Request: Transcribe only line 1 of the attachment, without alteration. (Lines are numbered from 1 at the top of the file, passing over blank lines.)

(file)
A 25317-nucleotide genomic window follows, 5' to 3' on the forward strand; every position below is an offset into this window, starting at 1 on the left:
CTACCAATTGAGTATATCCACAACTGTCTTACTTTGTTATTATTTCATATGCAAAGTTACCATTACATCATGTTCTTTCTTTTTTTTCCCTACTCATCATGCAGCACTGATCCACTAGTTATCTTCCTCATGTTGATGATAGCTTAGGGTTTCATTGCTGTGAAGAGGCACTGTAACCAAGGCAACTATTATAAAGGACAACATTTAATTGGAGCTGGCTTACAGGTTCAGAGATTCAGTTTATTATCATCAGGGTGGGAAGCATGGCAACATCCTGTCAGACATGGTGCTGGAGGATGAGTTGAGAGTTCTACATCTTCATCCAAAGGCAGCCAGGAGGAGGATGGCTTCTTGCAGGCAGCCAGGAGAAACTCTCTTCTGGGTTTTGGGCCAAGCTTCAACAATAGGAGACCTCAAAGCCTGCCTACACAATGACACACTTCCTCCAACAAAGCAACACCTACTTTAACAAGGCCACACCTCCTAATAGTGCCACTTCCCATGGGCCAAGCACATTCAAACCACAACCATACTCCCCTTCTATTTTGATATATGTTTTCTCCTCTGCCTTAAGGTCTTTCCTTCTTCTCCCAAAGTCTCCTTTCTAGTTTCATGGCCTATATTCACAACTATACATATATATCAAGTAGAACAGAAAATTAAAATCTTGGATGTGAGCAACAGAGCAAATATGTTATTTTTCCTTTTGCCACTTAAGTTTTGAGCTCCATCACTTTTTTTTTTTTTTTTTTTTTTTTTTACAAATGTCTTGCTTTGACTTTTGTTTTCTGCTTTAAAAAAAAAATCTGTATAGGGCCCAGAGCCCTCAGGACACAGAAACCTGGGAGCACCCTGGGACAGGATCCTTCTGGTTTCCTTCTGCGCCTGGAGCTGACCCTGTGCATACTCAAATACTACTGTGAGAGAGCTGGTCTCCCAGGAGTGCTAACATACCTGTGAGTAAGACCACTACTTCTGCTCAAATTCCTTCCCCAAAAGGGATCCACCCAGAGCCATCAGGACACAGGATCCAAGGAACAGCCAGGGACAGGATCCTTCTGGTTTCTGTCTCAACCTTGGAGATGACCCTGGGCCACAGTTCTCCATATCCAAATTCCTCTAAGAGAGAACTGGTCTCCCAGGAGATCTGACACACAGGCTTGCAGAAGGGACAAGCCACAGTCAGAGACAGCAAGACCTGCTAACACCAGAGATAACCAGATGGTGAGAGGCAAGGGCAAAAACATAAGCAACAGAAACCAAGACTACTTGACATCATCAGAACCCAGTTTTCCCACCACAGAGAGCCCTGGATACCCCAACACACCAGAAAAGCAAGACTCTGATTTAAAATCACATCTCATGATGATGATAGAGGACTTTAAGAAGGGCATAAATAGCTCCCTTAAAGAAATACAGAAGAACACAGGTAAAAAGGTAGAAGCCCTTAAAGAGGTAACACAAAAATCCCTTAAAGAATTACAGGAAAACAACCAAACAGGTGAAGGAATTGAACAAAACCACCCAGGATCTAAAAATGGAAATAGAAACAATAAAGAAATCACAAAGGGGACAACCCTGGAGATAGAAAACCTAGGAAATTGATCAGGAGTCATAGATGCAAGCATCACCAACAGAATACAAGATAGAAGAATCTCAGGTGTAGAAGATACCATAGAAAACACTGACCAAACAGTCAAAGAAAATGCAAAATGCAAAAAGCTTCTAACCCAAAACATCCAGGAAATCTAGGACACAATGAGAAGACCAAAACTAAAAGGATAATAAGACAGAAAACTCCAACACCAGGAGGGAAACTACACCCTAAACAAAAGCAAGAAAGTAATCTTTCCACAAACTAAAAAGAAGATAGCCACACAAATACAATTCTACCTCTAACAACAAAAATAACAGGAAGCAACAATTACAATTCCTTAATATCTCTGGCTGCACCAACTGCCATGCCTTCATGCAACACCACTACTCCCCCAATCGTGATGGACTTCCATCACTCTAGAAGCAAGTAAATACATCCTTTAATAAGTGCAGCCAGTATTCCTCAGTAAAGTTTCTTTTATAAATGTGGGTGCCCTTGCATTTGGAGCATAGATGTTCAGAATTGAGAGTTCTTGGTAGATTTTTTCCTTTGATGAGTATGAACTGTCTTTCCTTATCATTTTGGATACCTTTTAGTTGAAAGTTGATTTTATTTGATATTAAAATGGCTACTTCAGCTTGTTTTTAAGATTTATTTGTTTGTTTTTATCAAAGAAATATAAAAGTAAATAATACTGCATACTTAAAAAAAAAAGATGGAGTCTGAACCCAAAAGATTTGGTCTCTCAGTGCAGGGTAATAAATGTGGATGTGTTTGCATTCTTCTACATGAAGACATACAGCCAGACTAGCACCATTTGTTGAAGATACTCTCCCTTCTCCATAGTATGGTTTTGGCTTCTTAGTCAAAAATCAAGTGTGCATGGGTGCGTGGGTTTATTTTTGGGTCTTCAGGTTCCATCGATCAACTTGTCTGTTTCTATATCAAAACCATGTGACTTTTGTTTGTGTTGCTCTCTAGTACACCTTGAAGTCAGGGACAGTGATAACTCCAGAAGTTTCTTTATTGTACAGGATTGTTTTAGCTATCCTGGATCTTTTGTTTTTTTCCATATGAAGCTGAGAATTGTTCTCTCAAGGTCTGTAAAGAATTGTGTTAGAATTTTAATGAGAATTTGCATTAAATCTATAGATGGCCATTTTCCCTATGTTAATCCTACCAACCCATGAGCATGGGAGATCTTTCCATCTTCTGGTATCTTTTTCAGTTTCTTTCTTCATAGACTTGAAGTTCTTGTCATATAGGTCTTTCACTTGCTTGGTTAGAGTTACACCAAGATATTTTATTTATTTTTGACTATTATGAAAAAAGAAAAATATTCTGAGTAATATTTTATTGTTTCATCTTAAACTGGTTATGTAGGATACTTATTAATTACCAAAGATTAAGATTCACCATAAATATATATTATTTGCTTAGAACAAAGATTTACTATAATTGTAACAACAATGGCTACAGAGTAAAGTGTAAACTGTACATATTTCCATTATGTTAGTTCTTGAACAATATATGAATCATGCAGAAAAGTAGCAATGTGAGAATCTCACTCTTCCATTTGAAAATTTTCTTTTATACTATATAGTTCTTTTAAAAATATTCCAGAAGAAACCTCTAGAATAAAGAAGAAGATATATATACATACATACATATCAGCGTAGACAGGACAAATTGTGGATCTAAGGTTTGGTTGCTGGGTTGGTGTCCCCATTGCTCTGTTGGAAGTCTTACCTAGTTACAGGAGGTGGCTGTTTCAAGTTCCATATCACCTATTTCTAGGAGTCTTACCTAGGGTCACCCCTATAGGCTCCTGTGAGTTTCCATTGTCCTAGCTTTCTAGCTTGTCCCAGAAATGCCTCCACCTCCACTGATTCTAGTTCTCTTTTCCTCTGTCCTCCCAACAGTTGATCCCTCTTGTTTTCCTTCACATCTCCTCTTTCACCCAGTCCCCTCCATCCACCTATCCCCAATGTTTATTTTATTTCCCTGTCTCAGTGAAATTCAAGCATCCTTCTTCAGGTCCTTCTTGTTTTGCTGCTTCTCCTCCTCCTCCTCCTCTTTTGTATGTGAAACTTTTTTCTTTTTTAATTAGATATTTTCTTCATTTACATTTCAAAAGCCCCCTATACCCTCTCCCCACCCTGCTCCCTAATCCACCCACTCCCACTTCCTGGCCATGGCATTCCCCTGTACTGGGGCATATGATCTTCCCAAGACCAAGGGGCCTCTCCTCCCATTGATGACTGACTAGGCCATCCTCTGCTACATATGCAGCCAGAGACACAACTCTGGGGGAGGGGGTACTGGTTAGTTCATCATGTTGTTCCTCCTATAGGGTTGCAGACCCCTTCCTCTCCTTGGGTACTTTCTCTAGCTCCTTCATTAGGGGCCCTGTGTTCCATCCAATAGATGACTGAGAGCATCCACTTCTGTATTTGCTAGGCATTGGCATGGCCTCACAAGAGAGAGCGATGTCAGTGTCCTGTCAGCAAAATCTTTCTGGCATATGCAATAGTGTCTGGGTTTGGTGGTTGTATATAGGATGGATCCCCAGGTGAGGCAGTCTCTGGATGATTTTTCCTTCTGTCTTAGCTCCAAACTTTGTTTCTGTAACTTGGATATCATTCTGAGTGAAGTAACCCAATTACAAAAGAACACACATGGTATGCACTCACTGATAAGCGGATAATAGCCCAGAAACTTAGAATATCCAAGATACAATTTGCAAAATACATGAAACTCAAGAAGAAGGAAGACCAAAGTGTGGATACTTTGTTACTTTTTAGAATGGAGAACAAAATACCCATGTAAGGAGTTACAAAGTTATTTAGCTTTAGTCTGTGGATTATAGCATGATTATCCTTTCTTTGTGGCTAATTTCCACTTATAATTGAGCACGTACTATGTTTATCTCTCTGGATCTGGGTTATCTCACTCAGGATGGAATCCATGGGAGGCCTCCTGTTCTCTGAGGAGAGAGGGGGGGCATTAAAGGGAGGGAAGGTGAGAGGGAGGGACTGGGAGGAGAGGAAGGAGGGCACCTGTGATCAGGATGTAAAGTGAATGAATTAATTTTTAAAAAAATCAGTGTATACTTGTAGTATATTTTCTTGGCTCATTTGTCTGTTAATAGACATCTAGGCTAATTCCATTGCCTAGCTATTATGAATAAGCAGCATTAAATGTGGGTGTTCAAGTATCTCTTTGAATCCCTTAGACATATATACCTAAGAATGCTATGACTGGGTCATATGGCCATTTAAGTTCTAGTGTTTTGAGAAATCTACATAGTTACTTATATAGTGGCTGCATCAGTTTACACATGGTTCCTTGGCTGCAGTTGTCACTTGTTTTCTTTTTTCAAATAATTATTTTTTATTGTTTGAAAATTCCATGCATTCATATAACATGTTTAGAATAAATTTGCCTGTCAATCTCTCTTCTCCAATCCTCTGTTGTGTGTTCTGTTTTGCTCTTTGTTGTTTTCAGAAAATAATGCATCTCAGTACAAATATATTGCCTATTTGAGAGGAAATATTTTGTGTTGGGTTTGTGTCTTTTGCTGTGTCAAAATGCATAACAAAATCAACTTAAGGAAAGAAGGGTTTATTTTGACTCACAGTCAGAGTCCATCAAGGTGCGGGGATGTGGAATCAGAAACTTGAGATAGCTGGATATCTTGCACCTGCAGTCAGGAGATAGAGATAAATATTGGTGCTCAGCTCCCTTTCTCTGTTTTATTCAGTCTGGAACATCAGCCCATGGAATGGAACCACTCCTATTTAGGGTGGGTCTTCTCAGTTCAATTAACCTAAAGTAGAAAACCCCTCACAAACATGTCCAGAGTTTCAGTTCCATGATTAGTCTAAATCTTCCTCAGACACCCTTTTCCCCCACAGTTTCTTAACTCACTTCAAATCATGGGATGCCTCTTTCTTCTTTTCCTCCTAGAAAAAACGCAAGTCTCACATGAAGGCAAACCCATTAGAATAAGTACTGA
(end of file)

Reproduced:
A 25317-nucleotide genomic window follows, 5' to 3' on the forward strand; every position below is an offset into this window, starting at 1 on the left: